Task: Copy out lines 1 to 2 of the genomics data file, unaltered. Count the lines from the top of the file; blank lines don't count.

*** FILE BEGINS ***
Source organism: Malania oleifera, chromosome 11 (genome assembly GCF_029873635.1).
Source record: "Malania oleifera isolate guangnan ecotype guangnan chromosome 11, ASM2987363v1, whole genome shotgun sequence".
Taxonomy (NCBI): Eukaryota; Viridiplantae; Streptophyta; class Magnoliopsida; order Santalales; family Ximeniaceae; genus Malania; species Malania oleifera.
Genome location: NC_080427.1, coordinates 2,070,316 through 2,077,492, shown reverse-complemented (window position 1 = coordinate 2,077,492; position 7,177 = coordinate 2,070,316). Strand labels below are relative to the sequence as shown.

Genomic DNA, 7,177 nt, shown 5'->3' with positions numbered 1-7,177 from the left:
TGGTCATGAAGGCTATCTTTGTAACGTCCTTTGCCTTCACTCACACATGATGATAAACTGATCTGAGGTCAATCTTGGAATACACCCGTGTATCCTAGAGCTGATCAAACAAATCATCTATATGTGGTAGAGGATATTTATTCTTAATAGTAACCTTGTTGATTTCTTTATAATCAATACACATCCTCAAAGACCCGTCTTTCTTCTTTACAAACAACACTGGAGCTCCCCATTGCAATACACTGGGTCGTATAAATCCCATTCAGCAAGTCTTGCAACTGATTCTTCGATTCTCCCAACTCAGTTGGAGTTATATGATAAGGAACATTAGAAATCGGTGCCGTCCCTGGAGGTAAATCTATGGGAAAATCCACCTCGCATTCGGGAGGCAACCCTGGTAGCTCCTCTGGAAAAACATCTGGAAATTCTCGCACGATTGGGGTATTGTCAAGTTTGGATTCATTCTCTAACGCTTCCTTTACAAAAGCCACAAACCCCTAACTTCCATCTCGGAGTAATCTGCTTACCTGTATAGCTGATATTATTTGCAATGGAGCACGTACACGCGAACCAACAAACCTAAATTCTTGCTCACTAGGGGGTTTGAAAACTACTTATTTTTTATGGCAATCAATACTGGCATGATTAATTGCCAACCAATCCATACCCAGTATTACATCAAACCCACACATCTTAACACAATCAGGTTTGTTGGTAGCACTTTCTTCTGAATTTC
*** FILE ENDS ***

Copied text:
Source organism: Malania oleifera, chromosome 11 (genome assembly GCF_029873635.1).
Source record: "Malania oleifera isolate guangnan ecotype guangnan chromosome 11, ASM2987363v1, whole genome shotgun sequence".